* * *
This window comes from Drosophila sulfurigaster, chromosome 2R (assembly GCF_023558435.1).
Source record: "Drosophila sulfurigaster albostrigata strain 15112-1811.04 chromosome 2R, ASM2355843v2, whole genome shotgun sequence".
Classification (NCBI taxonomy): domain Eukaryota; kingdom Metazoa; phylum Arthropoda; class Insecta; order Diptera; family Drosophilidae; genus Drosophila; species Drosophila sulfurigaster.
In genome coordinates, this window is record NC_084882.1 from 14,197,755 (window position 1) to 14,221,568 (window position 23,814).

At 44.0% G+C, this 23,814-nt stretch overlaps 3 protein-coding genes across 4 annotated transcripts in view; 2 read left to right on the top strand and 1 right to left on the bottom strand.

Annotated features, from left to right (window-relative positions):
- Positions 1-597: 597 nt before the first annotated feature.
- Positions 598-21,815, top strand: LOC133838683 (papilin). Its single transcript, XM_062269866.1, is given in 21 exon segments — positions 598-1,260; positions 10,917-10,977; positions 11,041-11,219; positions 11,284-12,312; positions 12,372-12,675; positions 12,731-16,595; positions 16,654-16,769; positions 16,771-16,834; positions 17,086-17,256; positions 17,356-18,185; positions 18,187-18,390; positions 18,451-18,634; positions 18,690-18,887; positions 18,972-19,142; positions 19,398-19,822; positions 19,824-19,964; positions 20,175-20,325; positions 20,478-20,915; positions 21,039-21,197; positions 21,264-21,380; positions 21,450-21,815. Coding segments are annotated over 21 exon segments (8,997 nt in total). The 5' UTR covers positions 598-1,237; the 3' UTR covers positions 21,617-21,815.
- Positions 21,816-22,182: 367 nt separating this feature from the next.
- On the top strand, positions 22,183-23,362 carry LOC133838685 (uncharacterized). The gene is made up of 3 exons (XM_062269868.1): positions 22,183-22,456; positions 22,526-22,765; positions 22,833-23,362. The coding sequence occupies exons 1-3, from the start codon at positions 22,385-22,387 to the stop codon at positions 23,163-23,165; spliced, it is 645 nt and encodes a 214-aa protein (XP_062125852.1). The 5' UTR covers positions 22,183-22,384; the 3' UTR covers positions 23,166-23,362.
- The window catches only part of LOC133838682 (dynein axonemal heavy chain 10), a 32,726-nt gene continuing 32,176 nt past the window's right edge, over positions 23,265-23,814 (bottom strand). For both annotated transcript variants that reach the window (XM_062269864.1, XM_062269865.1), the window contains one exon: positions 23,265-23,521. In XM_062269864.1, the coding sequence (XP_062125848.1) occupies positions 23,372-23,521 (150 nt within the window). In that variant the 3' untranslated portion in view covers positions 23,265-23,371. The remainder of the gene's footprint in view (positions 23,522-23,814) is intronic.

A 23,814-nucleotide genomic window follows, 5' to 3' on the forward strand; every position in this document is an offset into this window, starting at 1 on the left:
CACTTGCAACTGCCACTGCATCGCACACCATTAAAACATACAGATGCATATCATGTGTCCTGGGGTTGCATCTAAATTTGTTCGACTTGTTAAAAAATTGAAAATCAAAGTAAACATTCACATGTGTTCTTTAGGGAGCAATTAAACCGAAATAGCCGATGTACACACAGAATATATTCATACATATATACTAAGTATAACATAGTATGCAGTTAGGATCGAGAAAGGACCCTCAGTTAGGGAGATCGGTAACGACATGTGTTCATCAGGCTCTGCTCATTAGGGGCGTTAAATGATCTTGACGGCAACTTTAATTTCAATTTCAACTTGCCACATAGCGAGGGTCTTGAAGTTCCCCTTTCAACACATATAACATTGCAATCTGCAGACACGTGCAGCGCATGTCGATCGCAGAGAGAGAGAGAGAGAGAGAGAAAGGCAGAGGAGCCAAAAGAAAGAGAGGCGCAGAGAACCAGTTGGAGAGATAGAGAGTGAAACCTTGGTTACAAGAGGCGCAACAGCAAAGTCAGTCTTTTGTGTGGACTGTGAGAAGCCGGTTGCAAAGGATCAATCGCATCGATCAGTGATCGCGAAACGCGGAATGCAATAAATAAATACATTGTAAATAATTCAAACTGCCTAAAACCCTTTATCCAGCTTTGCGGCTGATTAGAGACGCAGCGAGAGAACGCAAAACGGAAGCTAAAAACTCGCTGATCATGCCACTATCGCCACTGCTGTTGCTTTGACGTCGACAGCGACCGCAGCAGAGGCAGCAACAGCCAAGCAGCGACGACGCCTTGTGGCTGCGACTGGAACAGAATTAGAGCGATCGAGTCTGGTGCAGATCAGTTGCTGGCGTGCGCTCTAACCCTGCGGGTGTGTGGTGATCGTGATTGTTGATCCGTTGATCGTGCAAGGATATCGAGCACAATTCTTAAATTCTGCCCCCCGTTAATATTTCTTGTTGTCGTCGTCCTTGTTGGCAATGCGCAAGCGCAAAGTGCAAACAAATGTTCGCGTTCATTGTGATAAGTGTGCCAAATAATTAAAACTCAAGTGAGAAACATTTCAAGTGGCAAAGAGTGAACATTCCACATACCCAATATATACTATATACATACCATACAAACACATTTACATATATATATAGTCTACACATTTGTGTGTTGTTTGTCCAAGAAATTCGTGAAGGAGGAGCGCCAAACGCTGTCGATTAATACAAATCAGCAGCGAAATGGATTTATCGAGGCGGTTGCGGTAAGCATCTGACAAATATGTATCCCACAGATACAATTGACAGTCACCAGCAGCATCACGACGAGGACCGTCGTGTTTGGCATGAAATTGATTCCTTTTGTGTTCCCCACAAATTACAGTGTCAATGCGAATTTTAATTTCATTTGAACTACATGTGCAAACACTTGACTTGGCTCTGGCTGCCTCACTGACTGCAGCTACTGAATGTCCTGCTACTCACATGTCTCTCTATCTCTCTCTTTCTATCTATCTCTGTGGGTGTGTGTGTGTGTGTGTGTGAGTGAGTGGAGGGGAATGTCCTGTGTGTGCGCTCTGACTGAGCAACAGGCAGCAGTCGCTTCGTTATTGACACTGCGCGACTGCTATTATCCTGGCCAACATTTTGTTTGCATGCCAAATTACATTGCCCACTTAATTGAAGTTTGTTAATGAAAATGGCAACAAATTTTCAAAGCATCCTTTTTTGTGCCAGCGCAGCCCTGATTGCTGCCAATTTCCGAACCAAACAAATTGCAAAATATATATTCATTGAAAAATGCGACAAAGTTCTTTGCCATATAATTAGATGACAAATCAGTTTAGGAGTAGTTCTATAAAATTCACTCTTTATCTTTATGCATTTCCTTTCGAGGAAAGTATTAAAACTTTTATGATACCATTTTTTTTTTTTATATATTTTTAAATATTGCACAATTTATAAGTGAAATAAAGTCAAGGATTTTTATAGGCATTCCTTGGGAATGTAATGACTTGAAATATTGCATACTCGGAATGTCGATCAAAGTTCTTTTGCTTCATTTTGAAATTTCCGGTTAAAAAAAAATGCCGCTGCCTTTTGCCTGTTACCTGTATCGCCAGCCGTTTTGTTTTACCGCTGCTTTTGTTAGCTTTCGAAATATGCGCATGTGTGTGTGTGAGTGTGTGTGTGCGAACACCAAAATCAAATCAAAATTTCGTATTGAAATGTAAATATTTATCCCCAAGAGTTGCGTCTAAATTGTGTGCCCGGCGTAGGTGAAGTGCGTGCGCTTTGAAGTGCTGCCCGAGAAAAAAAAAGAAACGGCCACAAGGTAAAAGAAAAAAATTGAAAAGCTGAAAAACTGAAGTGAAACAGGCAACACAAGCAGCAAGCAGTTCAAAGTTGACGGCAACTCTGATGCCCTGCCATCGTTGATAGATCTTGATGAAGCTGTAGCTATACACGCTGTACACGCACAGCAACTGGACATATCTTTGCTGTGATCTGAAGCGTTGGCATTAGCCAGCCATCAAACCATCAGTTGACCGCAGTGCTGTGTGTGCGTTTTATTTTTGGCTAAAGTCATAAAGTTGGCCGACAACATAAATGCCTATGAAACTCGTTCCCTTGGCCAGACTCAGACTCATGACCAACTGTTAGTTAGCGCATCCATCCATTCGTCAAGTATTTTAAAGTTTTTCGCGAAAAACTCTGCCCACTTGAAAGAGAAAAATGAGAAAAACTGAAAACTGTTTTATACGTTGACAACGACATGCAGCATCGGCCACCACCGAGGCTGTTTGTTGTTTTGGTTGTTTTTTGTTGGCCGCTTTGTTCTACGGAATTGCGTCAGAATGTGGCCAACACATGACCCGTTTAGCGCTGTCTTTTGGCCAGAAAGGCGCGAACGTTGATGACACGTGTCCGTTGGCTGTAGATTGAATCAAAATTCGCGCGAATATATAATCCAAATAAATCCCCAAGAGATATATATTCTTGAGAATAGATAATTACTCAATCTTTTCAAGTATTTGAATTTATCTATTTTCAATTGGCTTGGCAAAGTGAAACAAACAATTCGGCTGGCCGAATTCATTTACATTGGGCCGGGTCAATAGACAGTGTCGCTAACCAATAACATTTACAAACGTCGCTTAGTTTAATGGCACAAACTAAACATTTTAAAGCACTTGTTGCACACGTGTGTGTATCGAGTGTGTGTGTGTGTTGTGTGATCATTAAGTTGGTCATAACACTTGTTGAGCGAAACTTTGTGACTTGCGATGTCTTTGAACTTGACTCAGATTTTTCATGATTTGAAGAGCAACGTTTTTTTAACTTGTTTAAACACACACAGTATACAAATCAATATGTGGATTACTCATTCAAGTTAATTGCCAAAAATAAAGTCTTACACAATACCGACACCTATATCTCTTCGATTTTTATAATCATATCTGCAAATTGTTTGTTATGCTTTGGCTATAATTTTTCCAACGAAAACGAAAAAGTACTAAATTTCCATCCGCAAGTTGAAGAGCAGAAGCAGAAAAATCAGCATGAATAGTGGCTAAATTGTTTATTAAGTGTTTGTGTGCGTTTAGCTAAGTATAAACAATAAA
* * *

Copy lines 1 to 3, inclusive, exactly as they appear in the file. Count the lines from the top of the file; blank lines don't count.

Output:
This window comes from Drosophila sulfurigaster, chromosome 2R (assembly GCF_023558435.1).
Source record: "Drosophila sulfurigaster albostrigata strain 15112-1811.04 chromosome 2R, ASM2355843v2, whole genome shotgun sequence".
Classification (NCBI taxonomy): domain Eukaryota; kingdom Metazoa; phylum Arthropoda; class Insecta; order Diptera; family Drosophilidae; genus Drosophila; species Drosophila sulfurigaster.